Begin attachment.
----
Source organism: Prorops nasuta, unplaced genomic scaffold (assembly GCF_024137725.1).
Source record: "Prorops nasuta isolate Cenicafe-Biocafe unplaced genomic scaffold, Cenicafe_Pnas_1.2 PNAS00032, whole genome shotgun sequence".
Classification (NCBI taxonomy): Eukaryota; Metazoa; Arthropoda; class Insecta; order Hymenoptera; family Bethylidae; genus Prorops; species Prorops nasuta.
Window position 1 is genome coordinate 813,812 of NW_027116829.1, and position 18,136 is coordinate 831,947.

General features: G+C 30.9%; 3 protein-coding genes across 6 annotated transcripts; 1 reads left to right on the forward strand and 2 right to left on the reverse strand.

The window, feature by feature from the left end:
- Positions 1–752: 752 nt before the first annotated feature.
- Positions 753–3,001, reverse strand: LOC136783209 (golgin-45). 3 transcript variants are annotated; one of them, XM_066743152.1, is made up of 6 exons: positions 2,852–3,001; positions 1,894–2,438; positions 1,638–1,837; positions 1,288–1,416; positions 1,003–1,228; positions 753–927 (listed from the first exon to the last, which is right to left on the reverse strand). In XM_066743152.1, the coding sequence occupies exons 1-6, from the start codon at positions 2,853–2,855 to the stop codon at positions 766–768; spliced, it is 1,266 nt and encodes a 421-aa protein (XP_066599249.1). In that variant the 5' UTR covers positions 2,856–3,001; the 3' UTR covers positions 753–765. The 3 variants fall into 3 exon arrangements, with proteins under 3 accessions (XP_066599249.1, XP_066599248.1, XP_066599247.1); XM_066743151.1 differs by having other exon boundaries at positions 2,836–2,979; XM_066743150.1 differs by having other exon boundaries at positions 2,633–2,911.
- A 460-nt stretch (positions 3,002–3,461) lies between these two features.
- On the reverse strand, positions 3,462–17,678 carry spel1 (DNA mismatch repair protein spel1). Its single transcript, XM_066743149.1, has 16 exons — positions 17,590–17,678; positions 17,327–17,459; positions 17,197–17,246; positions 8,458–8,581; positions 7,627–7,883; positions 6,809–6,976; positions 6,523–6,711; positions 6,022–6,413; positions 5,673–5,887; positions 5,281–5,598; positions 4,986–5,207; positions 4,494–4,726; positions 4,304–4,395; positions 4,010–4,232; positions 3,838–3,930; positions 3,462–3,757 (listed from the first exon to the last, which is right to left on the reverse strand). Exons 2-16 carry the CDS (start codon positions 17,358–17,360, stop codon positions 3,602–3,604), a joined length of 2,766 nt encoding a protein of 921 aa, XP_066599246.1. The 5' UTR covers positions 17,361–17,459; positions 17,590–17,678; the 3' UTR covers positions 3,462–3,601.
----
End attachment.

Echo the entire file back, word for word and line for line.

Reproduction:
Source organism: Prorops nasuta, unplaced genomic scaffold (assembly GCF_024137725.1).
Source record: "Prorops nasuta isolate Cenicafe-Biocafe unplaced genomic scaffold, Cenicafe_Pnas_1.2 PNAS00032, whole genome shotgun sequence".
Classification (NCBI taxonomy): Eukaryota; Metazoa; Arthropoda; class Insecta; order Hymenoptera; family Bethylidae; genus Prorops; species Prorops nasuta.
Window position 1 is genome coordinate 813,812 of NW_027116829.1, and position 18,136 is coordinate 831,947.

General features: G+C 30.9%; 3 protein-coding genes across 6 annotated transcripts; 1 reads left to right on the forward strand and 2 right to left on the reverse strand.

The window, feature by feature from the left end:
- Positions 1–752: 752 nt before the first annotated feature.
- Positions 753–3,001, reverse strand: LOC136783209 (golgin-45). 3 transcript variants are annotated; one of them, XM_066743152.1, is made up of 6 exons: positions 2,852–3,001; positions 1,894–2,438; positions 1,638–1,837; positions 1,288–1,416; positions 1,003–1,228; positions 753–927 (listed from the first exon to the last, which is right to left on the reverse strand). In XM_066743152.1, the coding sequence occupies exons 1-6, from the start codon at positions 2,853–2,855 to the stop codon at positions 766–768; spliced, it is 1,266 nt and encodes a 421-aa protein (XP_066599249.1). In that variant the 5' UTR covers positions 2,856–3,001; the 3' UTR covers positions 753–765. The 3 variants fall into 3 exon arrangements, with proteins under 3 accessions (XP_066599249.1, XP_066599248.1, XP_066599247.1); XM_066743151.1 differs by having other exon boundaries at positions 2,836–2,979; XM_066743150.1 differs by having other exon boundaries at positions 2,633–2,911.
- A 460-nt stretch (positions 3,002–3,461) lies between these two features.
- On the reverse strand, positions 3,462–17,678 carry spel1 (DNA mismatch repair protein spel1). Its single transcript, XM_066743149.1, has 16 exons — positions 17,590–17,678; positions 17,327–17,459; positions 17,197–17,246; positions 8,458–8,581; positions 7,627–7,883; positions 6,809–6,976; positions 6,523–6,711; positions 6,022–6,413; positions 5,673–5,887; positions 5,281–5,598; positions 4,986–5,207; positions 4,494–4,726; positions 4,304–4,395; positions 4,010–4,232; positions 3,838–3,930; positions 3,462–3,757 (listed from the first exon to the last, which is right to left on the reverse strand). Exons 2-16 carry the CDS (start codon positions 17,358–17,360, stop codon positions 3,602–3,604), a joined length of 2,766 nt encoding a protein of 921 aa, XP_066599246.1. The 5' UTR covers positions 17,361–17,459; positions 17,590–17,678; the 3' UTR covers positions 3,462–3,601.